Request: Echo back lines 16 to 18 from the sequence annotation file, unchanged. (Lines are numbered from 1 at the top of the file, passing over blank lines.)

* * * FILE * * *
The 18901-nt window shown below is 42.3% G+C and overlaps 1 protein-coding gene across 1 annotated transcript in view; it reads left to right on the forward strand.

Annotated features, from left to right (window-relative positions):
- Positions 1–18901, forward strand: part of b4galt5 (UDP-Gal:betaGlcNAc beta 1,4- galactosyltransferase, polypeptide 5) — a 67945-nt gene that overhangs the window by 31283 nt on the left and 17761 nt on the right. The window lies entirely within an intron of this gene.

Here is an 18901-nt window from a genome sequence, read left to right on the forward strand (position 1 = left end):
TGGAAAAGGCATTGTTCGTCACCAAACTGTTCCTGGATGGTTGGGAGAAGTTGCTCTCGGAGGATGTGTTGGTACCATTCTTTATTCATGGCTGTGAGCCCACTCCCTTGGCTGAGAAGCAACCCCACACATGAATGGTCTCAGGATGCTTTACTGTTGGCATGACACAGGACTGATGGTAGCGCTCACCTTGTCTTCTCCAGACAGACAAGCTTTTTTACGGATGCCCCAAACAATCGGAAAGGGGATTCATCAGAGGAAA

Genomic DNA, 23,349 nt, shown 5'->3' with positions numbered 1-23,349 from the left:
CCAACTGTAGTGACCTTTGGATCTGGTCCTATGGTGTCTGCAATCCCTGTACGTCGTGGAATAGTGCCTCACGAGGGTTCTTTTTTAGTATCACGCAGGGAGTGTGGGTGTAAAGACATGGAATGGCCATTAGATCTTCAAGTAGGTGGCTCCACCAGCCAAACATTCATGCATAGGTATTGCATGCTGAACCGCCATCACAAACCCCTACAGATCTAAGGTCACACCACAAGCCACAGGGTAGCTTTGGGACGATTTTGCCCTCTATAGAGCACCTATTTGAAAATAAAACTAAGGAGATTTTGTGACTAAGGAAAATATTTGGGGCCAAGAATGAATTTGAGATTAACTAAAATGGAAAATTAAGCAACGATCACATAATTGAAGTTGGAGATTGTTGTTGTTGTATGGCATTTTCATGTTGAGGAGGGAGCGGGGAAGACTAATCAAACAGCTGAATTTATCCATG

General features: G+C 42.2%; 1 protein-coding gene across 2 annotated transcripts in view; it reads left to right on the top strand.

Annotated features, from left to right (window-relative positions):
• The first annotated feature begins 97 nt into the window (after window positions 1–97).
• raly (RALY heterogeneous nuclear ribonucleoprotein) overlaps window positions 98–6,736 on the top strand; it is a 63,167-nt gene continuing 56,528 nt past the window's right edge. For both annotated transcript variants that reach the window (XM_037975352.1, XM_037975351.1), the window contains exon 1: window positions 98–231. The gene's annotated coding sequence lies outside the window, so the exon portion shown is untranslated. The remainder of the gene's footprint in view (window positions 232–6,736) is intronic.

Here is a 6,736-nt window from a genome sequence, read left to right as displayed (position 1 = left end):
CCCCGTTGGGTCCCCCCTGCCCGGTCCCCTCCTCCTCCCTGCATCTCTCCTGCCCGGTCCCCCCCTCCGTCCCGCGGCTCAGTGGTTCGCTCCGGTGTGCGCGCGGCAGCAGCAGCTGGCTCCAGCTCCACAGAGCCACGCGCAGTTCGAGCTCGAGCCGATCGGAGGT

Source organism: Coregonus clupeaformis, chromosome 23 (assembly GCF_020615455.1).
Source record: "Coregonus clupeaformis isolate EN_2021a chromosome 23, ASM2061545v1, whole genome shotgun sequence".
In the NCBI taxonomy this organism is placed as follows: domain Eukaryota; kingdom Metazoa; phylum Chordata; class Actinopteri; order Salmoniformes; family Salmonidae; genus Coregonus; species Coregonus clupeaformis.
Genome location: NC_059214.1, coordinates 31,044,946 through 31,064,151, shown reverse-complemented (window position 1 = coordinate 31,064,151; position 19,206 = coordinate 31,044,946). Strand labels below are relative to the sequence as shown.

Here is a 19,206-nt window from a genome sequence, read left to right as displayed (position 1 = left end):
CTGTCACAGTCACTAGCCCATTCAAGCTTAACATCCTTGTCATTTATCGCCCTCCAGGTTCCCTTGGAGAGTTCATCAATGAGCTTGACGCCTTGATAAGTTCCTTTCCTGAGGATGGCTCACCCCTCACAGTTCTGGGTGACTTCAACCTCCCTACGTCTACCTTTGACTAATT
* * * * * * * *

In the NCBI taxonomy this organism is placed as follows: domain Eukaryota; kingdom Metazoa; phylum Chordata; class Actinopteri; order Salmoniformes; family Salmonidae; genus Coregonus; species Coregonus clupeaformis.
Genome location: NC_059214.1, coordinates 31,044,946 through 31,064,151, shown reverse-complemented (window position 1 = coordinate 31,064,151; position 19,206 = coordinate 31,044,946). Strand labels below are relative to the sequence as shown.

Here is a 19,206-nt window from a genome sequence, read left to right as displayed (position 1 = left end):